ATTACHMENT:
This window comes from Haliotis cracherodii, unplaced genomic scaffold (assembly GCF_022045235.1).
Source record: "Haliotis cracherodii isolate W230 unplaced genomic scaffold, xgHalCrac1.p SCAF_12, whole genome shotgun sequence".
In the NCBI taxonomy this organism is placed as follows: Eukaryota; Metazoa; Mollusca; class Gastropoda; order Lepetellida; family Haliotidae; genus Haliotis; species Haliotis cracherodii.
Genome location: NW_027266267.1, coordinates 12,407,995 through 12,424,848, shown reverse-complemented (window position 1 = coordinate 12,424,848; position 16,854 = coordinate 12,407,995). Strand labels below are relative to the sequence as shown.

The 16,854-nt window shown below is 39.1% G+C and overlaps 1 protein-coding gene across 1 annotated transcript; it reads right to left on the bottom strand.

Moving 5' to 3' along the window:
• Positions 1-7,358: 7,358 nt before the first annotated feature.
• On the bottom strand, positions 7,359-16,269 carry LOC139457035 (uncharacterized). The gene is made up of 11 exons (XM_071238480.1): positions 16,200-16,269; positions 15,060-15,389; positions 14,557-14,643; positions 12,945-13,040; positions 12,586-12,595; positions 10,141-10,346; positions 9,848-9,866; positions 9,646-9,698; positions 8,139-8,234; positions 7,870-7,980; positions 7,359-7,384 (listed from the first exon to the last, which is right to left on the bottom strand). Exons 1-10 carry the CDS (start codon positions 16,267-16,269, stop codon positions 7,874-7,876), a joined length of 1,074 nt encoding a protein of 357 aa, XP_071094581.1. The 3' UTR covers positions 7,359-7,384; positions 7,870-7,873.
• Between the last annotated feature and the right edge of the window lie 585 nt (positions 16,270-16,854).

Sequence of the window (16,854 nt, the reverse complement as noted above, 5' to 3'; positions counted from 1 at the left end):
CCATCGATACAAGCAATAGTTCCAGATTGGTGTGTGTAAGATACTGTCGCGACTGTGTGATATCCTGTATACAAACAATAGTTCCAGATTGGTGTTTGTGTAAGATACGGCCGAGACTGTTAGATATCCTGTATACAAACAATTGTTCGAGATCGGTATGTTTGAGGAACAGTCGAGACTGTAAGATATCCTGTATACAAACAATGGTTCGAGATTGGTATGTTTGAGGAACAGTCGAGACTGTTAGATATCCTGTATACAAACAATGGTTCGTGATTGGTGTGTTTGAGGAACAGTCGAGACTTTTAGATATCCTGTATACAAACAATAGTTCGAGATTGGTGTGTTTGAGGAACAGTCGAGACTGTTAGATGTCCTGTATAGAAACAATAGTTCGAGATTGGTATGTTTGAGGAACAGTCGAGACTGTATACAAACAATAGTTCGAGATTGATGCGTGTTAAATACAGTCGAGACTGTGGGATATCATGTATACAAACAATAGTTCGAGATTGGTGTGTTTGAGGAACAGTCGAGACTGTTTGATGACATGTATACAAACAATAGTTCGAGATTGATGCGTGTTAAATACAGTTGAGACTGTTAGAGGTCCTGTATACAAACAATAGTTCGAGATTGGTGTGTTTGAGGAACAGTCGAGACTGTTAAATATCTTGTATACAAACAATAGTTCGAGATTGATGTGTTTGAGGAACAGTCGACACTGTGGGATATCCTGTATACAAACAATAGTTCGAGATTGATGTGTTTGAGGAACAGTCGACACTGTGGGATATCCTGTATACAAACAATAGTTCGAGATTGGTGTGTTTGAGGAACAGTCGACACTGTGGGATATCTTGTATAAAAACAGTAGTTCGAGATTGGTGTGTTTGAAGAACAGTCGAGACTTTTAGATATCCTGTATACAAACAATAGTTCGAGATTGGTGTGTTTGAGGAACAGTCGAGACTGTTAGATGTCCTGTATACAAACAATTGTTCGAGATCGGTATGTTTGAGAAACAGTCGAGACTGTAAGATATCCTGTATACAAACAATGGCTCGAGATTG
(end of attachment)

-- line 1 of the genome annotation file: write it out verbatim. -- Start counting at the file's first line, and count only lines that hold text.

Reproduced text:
This window comes from Haliotis cracherodii, unplaced genomic scaffold (assembly GCF_022045235.1).